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Source: USDA

Overview of this Summer's Drought

We began talking about the potential for one of the worst U.S. droughts since the "dust bowl" days of the mid-1930's, five-six weeks ago. This historical drought has created some of the most incredible grain volatility that I have ever witnessed. Soybean futures reached new highs last week, only to collapse on "misconstrued psychological panic", that the U.S. corn/soybean growing areas has and will continue to get great rains.

In addition, the demand side of the equation at these incredible high grain prices and worries over the U.S. ethanol mandate, and China's economy, also added to the Jekyl and Hyde madness in the grain market. The easy money was made the last 2-4 weeks before the media began pouncing on this story, and every little novice trader and his/her dog jumped on the bandwagon.

Nevertheless, barring any unexpected major change in the U.S weather pattern or some global economic worries or slackened demand for grains, soybeans still have the potential to explode over the next 1-4 weeks. I think the U.S. corn crop will be seeing yields under 130 bushels/acre and couple that with growing dryness in Ukraine and corn prices will likely not fall out of bed.

So is there any hope in August for widespread relief from this drought that now covers some 29 States? Also, besides grains and livestock being affected by this hot summer, what about U.S. water supplies?

Currently, I expect the drought to continue for at least 18-20 states, well into August ,and perhaps be centered on the nation's break-basket, the Plains and Texas. Places like Kansas to Texas will need rains come late September to prevent major planting problems for wheat, while the livestock industry continues to suffer for the second year in a row.

America's Water Supply Threatened by Drought

America's energy system depends on water. Did you know that roughly 48% of the nation's water withdrawals each day are just for cooling power plants? Also, the oil and gas industry consume tens of millions of gallons of water each day. They inject water into aging oil fields to improve production and attempt to release natural gas in shale formations though hydraulic fracturing. Amazingly enough, we have supposedly drawn more water the last number of years for the energy sector than for agriculture. Conventional coal plants use a ton of water, but can be made cleaner and water-leaner.

While the Midwest had a mini-drought last summer that also helped summer grain prices, it was really the 2008 Southeast drought that had more of an impact in shutting down power plants, due to limited water supplies. In Texas, where the drought has strengthened again and August promises to be another blistering hot month, some cities are forbidding the use of municipal water for hydraulic fracturing. In the Midwest, some power plants are competing for water that farmers need to salvage at least some of their crops.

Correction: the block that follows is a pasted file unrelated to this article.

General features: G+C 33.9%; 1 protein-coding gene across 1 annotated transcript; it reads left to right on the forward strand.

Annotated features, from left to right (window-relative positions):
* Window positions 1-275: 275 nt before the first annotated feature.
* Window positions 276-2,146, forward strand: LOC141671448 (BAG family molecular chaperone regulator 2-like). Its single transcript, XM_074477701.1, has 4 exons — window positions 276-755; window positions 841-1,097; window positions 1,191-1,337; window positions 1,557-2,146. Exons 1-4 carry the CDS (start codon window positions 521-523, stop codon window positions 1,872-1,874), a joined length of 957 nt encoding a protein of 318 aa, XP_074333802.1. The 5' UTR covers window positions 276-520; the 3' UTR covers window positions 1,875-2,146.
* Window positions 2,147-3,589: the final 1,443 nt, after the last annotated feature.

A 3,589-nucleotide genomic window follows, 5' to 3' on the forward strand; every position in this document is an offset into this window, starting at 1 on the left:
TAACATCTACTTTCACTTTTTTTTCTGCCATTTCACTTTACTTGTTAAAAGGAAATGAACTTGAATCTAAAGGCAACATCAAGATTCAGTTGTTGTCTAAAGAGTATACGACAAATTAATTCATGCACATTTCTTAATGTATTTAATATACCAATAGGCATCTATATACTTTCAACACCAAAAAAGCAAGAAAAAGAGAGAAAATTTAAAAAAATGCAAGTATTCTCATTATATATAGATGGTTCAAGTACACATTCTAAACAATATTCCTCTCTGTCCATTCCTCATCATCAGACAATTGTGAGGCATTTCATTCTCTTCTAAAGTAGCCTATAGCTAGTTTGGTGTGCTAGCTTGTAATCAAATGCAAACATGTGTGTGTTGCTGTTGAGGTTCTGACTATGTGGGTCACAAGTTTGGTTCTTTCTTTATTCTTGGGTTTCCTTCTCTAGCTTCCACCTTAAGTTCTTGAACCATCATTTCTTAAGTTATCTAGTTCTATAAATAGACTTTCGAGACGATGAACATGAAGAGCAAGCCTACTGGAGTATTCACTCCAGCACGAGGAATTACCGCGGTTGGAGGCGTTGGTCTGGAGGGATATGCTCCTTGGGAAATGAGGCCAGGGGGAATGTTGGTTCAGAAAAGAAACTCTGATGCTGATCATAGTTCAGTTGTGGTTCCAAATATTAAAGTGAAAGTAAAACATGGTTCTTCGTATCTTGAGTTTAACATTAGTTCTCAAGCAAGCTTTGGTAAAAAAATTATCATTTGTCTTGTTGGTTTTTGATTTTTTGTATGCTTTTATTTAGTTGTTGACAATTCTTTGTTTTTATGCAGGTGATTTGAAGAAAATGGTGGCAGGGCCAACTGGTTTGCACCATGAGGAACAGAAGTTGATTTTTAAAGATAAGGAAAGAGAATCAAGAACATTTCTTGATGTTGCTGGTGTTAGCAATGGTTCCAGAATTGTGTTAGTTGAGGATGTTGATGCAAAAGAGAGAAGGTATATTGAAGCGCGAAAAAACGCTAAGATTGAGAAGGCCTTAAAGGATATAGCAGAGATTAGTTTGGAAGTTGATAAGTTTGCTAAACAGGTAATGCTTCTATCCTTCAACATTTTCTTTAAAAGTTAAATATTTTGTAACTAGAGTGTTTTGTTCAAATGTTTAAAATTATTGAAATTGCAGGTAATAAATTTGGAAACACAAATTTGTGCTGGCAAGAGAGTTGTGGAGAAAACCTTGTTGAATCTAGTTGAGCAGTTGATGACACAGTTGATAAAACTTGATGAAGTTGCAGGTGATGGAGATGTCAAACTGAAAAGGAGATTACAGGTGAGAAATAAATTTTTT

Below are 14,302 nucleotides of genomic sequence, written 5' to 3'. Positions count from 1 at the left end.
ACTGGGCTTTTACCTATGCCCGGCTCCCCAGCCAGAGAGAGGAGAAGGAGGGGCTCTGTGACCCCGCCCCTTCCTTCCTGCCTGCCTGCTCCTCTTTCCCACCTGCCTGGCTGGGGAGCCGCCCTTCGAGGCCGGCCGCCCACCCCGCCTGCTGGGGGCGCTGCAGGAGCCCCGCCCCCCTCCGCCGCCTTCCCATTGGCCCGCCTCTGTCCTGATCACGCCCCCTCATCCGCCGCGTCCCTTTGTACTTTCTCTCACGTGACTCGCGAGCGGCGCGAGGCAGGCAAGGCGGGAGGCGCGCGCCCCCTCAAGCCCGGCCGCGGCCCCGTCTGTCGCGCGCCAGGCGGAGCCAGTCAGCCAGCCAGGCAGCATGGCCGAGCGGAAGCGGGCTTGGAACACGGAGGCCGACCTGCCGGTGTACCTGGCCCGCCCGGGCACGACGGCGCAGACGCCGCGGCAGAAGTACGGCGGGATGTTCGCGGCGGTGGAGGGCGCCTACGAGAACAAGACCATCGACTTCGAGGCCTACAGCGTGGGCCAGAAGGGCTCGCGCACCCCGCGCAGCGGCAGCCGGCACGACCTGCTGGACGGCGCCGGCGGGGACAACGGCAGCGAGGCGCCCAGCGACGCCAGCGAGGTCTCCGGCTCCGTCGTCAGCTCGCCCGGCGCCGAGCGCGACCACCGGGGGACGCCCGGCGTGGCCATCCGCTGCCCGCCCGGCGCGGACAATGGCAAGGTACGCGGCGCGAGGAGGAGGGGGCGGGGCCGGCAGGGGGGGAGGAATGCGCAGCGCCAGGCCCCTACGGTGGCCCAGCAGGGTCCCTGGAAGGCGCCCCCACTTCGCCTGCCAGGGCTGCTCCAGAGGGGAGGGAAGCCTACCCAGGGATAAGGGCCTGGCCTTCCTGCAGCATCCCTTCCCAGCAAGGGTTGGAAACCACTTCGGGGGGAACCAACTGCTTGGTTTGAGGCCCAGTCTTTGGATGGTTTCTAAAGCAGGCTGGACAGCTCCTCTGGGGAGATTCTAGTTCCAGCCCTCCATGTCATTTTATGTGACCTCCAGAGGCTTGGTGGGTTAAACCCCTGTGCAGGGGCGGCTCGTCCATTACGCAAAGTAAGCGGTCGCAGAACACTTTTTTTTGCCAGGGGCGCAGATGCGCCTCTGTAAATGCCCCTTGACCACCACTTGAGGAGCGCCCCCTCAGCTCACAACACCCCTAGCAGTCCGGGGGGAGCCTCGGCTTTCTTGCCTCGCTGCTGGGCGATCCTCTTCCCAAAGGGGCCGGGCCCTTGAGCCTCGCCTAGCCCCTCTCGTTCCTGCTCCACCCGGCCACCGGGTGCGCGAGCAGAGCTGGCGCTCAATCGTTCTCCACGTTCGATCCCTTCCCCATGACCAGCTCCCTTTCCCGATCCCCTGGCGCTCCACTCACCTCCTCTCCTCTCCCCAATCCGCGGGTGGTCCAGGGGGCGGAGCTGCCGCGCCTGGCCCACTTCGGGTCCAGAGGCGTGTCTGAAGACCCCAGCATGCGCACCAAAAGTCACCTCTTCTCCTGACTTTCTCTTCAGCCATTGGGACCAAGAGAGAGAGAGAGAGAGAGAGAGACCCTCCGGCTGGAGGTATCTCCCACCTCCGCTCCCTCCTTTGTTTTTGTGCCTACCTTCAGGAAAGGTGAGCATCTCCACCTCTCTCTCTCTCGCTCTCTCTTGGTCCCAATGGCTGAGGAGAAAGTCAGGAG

You take these scenarios, combined with a multi-year La Nina-based drought in the West (snow pack has been way down) and we have major water worries in the country.

My points above have more to do with my feeling that we need much more water-related research, and conservation needs to be enforced. Power plants that use wind, natural gas and solar panels would of course reduce C02 emissions, help the environment, and limit the amount of water being used.

Natural Gas Prices and Coal

With respect to coal, most recently coal prices have remained depressed while natural gas demand prices have rallied some 30-40%, partly on this summer's heat and drought. While 30% of the recent fuel switch from coal to gas is permanent (coal plant retirements and EPA compliance), higher natural gas prices from more hot August weather has the potential to cut into natural gas generation demand.

I expect the August heat to be centered over the Midwest, Plains and Texas, so for some areas in the Southwest, it is cheaper to run coal units over gas when prices get much above $2.60 for gas. However, these demand statistics of potentially more coal use at cheaper prices often has a "lag effect" and may not show up for 2-3 months or more in the demand statistics.

The bottom line is given the additional summer heat I expect, natural gas prices are not going to break very far and it will be interesting to see longer term, how lower U.S. water supplies effect fracturing operations and government policies.

Some Water Firms That Could Benefit from the U.S. Drought

The world's population is growing, and with the U.S. drought and a global need for better water supplies, this sector (water) how outperformed the S&P consistently since 2001.

Source: Kapitall Wire

This Summer's Drought Can Add Value to an Already Strong Sector: Water Stocks.

Water treatment chemicals, valves, filtration, desalination, irrigation systems, bottled water, pumps and many others are among those groups whose stock prices have mostly rallied as of late, and could continue to do so due to this drought.

Some of the bigger names such as American Water Works (NYSE:AWK); Pall Corp (NYSE:PLL), which creates filtration and purification systems; NorthWest Pipe Co. (NASDAQ:NWPX); Flowserve Corp (NYSE:FLS), which seems precision engineered flow control equipment; and some great desalination stocks (just to name a few), which turns salt water into drinking water. I used to love Ionics, but they were taken over years ago. So, look into Consolidated Water Co Ltd. (NASDAQ:CWCO), Exterrran Holdings, Inc. (NASDAQ:ERII), and possibly Energy Recovery, Inc. (ERII).

Source: Drought To Continue Into August: Water Stocks, Grains And Natural Gas